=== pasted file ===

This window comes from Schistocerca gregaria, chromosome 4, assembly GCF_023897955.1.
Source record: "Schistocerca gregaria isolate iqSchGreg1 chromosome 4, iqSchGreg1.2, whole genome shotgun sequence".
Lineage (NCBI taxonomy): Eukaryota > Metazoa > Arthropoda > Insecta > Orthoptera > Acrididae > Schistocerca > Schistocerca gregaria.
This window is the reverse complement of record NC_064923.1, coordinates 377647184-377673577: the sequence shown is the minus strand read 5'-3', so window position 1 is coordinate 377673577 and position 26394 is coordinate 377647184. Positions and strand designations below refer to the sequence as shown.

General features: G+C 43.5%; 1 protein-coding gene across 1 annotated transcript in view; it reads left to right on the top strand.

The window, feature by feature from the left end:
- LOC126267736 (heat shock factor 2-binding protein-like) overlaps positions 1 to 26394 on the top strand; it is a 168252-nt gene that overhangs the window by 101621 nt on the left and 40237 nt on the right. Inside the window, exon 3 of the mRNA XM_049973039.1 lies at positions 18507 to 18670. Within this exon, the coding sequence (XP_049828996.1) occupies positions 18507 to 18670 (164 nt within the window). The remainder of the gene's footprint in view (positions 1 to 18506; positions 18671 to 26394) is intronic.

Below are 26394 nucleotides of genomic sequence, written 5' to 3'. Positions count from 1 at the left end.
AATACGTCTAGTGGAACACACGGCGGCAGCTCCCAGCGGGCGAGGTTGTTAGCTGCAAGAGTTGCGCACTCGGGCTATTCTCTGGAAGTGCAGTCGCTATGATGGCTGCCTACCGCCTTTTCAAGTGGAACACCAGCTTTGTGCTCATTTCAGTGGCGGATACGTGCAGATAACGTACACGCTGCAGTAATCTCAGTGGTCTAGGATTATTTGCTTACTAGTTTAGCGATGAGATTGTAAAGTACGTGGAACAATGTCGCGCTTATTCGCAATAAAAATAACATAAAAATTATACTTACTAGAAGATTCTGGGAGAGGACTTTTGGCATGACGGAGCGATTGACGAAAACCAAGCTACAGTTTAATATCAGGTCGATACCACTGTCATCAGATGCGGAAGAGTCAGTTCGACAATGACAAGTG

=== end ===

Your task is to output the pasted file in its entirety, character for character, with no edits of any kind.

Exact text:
This window comes from Schistocerca gregaria, chromosome 4, assembly GCF_023897955.1.
Source record: "Schistocerca gregaria isolate iqSchGreg1 chromosome 4, iqSchGreg1.2, whole genome shotgun sequence".
Lineage (NCBI taxonomy): Eukaryota > Metazoa > Arthropoda > Insecta > Orthoptera > Acrididae > Schistocerca > Schistocerca gregaria.
This window is the reverse complement of record NC_064923.1, coordinates 377647184-377673577: the sequence shown is the minus strand read 5'-3', so window position 1 is coordinate 377673577 and position 26394 is coordinate 377647184. Positions and strand designations below refer to the sequence as shown.

General features: G+C 43.5%; 1 protein-coding gene across 1 annotated transcript in view; it reads left to right on the top strand.

The window, feature by feature from the left end:
- LOC126267736 (heat shock factor 2-binding protein-like) overlaps positions 1 to 26394 on the top strand; it is a 168252-nt gene that overhangs the window by 101621 nt on the left and 40237 nt on the right. Inside the window, exon 3 of the mRNA XM_049973039.1 lies at positions 18507 to 18670. Within this exon, the coding sequence (XP_049828996.1) occupies positions 18507 to 18670 (164 nt within the window). The remainder of the gene's footprint in view (positions 1 to 18506; positions 18671 to 26394) is intronic.

Below are 26394 nucleotides of genomic sequence, written 5' to 3'. Positions count from 1 at the left end.
AATACGTCTAGTGGAACACACGGCGGCAGCTCCCAGCGGGCGAGGTTGTTAGCTGCAAGAGTTGCGCACTCGGGCTATTCTCTGGAAGTGCAGTCGCTATGATGGCTGCCTACCGCCTTTTCAAGTGGAACACCAGCTTTGTGCTCATTTCAGTGGCGGATACGTGCAGATAACGTACACGCTGCAGTAATCTCAGTGGTCTAGGATTATTTGCTTACTAGTTTAGCGATGAGATTGTAAAGTACGTGGAACAATGTCGCGCTTATTCGCAATAAAAATAACATAAAAATTATACTTACTAGAAGATTCTGGGAGAGGACTTTTGGCATGACGGAGCGATTGACGAAAACCAAGCTACAGTTTAATATCAGGTCGATACCACTGTCATCAGATGCGGAAGAGTCAGTTCGACAATGACAAGTG